Opioids are a complicated class of medications that are often associated with addiction. However, not every person who takes an opioid will become addicted. This page will discuss the differences between physical dependence and addiction, as well as criteria for defining the different forms of addiction.

See Opioid Medication Potential Risks and Complications

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Physical dependence and opioid addiction are not the same
People often confuse physical dependence on opioids and opioid addiction; however, there are important distinctions between the two conditions.

  • Physical dependence is a common physiologic response seen with chronic opioid use when the opioid dose is rapidly decreased or discontinued leading to withdrawal. Common signs and symptoms of withdrawal include diarrhea, increased pulse, sweating, muscle aches, increased pain, restlessness and anxiety.
  • Addiction involves genetic, environmental, and neurological factors and results in unrestrained and compulsive use of a drug.3 Generally, addiction is present when a back pain patient continues to use a drug despite no longer needing it, uses a drug for recreational purposes, or continues to use it despite negative consequences.

Recent criteria has further clarified the definition of addiction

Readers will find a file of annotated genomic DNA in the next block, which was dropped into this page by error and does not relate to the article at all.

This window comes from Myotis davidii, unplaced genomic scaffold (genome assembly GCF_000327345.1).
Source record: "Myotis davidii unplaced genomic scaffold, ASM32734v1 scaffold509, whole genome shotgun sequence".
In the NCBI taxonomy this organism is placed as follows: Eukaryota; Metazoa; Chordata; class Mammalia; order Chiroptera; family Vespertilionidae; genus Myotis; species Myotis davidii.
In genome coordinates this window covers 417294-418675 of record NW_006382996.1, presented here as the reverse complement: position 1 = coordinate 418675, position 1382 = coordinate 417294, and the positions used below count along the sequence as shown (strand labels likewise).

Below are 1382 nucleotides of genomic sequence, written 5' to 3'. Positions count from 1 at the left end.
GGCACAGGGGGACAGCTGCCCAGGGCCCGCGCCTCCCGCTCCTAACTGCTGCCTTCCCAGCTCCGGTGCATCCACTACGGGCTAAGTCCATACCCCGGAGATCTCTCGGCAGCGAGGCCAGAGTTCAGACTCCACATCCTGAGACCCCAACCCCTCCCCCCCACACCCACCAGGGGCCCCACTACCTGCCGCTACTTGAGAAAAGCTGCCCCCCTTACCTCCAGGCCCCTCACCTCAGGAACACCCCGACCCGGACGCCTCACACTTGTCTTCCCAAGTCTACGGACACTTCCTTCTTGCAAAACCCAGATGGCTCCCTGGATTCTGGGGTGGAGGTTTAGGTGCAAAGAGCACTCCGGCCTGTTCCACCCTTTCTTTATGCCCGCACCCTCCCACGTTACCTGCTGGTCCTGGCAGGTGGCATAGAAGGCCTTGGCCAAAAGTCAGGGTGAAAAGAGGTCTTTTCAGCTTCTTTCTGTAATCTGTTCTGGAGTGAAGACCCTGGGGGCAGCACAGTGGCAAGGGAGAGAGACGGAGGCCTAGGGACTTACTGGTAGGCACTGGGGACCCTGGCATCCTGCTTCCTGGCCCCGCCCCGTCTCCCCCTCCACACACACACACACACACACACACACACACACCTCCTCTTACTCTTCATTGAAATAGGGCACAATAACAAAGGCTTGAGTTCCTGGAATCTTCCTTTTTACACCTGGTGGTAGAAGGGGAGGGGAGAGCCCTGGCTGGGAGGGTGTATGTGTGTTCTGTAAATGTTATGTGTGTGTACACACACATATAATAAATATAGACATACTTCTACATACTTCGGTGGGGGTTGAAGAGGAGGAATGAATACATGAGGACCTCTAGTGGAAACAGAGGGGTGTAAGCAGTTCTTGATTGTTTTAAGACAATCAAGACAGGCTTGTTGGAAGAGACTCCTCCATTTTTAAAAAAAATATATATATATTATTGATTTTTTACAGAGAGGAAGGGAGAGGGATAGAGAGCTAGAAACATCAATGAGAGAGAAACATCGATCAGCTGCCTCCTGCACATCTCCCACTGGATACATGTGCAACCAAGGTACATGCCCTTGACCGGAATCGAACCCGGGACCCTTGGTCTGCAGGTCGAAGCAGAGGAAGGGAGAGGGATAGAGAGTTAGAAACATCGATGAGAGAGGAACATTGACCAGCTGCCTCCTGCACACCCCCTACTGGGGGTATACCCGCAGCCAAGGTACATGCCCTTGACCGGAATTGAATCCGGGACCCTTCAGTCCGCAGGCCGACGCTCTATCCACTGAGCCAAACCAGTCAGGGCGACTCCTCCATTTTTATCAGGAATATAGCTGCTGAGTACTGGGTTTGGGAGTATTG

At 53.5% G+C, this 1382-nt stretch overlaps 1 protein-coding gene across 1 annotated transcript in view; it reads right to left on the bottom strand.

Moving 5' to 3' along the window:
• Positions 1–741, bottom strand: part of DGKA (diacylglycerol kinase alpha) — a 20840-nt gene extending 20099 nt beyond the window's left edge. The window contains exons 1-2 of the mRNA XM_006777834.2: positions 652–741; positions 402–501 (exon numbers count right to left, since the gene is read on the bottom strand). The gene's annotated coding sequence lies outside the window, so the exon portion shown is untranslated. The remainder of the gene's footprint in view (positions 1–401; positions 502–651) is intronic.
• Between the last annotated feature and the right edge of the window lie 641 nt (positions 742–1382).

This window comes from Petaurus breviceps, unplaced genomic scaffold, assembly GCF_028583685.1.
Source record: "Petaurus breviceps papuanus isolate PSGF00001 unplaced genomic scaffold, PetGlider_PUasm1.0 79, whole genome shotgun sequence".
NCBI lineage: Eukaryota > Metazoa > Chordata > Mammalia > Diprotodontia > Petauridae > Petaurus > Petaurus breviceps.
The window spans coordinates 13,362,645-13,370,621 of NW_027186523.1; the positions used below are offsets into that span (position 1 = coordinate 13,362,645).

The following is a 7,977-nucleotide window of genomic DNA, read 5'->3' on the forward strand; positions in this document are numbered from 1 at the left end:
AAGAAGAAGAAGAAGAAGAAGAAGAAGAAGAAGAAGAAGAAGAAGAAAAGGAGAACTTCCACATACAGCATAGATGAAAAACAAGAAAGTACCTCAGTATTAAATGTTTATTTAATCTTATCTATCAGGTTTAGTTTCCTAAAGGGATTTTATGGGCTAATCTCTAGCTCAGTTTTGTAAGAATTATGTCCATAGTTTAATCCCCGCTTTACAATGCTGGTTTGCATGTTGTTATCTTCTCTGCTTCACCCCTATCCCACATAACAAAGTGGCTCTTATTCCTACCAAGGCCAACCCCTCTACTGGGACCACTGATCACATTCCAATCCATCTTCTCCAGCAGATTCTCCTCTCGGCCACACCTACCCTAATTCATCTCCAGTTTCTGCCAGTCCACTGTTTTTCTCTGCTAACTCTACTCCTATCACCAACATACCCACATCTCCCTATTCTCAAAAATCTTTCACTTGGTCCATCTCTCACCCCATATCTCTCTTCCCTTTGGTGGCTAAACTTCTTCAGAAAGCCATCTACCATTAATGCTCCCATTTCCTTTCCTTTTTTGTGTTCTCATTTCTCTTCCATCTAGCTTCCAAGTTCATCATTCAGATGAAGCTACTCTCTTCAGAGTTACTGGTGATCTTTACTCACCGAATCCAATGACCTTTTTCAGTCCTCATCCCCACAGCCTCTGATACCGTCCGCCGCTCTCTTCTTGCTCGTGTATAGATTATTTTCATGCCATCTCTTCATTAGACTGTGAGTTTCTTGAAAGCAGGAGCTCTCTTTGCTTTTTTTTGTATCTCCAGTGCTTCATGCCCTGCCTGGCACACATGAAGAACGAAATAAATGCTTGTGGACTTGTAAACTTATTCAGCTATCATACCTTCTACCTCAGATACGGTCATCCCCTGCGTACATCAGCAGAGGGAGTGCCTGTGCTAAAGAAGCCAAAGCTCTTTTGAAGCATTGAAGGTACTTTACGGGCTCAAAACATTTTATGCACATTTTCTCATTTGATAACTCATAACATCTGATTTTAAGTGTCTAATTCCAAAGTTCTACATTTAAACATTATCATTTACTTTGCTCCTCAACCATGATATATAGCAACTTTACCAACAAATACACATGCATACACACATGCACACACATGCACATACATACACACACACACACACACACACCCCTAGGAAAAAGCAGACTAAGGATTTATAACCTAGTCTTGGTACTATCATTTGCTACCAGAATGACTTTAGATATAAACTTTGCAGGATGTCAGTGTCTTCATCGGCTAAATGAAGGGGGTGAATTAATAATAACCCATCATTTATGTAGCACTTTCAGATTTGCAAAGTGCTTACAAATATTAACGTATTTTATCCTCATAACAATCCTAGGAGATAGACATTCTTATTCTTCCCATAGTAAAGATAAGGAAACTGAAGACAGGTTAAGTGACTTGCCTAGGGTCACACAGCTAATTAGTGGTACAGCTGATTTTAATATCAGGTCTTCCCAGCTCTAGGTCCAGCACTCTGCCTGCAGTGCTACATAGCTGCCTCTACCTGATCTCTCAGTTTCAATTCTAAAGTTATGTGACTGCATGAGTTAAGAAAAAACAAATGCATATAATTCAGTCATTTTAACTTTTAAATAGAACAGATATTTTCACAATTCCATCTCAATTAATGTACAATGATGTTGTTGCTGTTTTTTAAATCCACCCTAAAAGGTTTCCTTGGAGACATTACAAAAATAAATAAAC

To better treat people the American Psychiatric Association (ASA) has further specified the different types of addiction.

  • Substance use disorder (SUD). Defined as mild, moderate, or severe based on a number of diagnostic criteria met by an individual. Substance use disorders occur when the recurrent use of alcohol and/or drugs causes clinically and functionally significant impairment. This includes health problems, disability, and the failure to meet major responsibilities at work, school, or home. Common substance use disorders include alcohol, tobacco, and other drugs.
  • Opioid use disorder (OUD). Opioid use disorder combines both opioid dependence and opioid abuse. It has similar symptoms to substance use disorder and diagnosis will be specific to the drug being abused, such as heroin or prescription opioids. The ASA explicitly states that opioid use disorder is not applicable to those who take opioids correctly and under medical supervision.
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Addiction will look different in every individual. Although there can be outward signs and symptoms, many people can go about their day-to-day work and activities while still struggling with addiction.

References:

  1. Morgan MM, Christie MJ. Analysis of opioid efficacy, tolerance, addiction and dependence from cell culture to human. British Journal of Pharmacology. 2011;164(4):1322-1334. doi:10.1111/j.1476-5381.2011.01335.x.
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